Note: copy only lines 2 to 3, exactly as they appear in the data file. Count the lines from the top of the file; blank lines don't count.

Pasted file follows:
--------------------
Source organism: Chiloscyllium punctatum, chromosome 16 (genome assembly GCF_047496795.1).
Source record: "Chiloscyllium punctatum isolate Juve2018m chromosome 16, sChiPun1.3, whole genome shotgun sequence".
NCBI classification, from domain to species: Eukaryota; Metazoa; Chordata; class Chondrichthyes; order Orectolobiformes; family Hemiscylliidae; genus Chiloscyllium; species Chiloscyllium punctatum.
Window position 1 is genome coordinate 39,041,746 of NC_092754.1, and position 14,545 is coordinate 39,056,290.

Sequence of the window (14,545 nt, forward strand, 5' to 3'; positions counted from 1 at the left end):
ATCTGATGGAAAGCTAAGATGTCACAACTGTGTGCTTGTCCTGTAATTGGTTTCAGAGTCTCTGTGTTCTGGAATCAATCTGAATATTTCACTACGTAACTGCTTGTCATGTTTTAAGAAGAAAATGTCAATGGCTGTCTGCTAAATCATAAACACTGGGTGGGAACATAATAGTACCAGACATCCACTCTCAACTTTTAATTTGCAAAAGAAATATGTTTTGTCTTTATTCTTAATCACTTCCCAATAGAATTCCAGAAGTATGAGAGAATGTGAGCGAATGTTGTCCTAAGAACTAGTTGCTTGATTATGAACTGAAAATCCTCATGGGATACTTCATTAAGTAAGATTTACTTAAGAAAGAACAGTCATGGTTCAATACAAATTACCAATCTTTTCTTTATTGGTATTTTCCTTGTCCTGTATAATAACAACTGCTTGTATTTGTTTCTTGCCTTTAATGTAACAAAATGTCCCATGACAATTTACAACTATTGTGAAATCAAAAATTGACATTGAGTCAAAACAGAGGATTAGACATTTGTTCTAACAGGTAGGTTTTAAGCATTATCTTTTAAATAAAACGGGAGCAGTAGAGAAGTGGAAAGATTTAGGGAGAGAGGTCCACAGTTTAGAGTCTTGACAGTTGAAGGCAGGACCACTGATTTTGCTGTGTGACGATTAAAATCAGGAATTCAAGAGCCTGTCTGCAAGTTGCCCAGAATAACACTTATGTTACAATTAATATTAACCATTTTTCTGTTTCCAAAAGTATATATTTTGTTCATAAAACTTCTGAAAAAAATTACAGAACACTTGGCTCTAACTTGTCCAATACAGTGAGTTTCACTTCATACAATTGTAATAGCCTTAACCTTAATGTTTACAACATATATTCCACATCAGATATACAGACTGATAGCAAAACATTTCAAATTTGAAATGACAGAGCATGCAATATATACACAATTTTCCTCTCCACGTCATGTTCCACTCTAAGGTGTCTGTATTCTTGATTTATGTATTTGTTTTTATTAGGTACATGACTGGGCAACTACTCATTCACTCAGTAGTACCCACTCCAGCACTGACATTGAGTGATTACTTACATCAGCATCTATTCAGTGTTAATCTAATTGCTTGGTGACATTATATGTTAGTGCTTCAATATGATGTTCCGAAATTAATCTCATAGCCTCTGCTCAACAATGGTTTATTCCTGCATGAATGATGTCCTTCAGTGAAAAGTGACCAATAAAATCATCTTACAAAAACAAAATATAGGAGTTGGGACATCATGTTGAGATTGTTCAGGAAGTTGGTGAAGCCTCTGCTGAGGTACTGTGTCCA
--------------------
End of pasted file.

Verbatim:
Source record: "Chiloscyllium punctatum isolate Juve2018m chromosome 16, sChiPun1.3, whole genome shotgun sequence".
NCBI classification, from domain to species: Eukaryota; Metazoa; Chordata; class Chondrichthyes; order Orectolobiformes; family Hemiscylliidae; genus Chiloscyllium; species Chiloscyllium punctatum.